• Acknowledge the impact you had on her.

“I am sorry that I embarrassed you in front of your friend.  I realize I may have even made you feel bad about yourself for wanting to wear them. I don’t think your shorts say anything about you as a person.”

  • Ask if there is anything you can do.

“Do you want me to say something to your friend? Can I take you shopping for some shorts that we both like?”

Still Lake represents the balance between strength and vulnerability.  You have to be “strong” to have an open mind and remove all the meaning so that you can understand what is actually true about a situation.  And, you have to be vulnerable to say you are sorry and admit your contribution. Still Lake is a practice in self-awareness. It is not about being perfect; it is about being real. You will find that teens appreciate it when you are real with them. It makes them feel as though they too can be strong, vulnerable and real with you.

Happy Parenting!

Shelly

Hearing Is Not the Same as Listening to Your Teen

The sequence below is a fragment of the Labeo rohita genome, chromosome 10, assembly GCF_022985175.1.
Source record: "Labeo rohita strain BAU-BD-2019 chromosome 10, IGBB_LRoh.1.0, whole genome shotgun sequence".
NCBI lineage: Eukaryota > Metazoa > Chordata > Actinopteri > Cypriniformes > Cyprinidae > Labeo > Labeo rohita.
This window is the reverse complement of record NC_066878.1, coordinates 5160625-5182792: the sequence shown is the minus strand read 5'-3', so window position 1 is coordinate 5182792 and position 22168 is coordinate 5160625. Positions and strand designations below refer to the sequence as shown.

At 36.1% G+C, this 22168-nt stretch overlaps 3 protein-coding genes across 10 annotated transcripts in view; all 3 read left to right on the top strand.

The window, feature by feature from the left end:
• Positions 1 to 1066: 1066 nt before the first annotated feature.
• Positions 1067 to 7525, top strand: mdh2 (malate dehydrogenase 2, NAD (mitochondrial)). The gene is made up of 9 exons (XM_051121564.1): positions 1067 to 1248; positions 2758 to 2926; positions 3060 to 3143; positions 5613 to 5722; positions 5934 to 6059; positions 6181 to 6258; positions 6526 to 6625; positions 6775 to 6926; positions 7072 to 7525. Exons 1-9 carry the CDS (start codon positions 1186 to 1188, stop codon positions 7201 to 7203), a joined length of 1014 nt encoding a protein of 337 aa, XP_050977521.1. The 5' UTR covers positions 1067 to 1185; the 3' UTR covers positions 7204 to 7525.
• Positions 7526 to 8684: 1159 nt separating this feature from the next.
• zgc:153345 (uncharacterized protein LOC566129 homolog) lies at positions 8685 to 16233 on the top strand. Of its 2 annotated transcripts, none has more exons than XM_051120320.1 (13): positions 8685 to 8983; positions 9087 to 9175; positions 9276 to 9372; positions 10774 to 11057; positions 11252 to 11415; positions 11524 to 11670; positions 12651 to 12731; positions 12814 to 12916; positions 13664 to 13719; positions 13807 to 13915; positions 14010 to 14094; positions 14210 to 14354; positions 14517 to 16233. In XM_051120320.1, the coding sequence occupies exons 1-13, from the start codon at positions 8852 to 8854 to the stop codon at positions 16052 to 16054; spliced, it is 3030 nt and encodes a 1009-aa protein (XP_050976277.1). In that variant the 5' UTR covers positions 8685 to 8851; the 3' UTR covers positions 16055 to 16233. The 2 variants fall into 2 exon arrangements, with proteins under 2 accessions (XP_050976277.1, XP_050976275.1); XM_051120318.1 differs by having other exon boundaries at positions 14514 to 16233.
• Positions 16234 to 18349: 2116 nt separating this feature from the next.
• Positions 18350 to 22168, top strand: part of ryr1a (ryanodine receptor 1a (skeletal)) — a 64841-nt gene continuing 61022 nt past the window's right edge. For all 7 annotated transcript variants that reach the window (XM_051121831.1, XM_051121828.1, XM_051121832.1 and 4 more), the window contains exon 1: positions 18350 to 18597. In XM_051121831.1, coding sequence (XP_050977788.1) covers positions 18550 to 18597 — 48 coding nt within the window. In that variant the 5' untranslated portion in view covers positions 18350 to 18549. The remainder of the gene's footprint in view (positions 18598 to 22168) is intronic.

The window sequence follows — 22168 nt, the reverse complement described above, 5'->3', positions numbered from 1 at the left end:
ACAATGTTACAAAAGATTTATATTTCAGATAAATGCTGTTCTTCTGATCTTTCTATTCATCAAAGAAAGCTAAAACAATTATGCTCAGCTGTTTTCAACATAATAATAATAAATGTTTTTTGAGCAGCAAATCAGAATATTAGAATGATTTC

It is just another Monday.  A mom takes her kids to school, does a few hours of work, runs an errand, and then heads back to the school to pick her kids up at the end of the day. She arrives at the junior high and her daughter is about 20 minutes late. Then, she rushes straight to the  high school to pick up your 9th grader. He gets in the car and starts barking! He is upset that she is 15 minutes late, annoyed that his sister is sitting in the front seat, and mad that he has to go to his aunt’s house for dinner that evening.  Mom recognizes that he is upset and says, “How was your day? Are you ok?” He responds with No! I am not ok! AND, I don’t want to talk about it!” Noticing how upset he is, she decides to sit quietly. Unfortunately, he keeps going. He starts drilling her about being late. “You are always late!  I should just take the bus to school!”  Then, he moves onto his sister. “Why are you sitting in the front seat!?! You know I sit in the front seat!” At this point, your daughter says, “I don’t know why you think you’re so special that you always get the front seat!” There is nothing to do but to declare silence in the car.  She say, “Clearly there are some bad feeling in the car. I think it is best if we don’t talk to one another until we get home.”  So, she drove the remaining 10 minutes in silence and everyone separated to different corners of the house when they got home.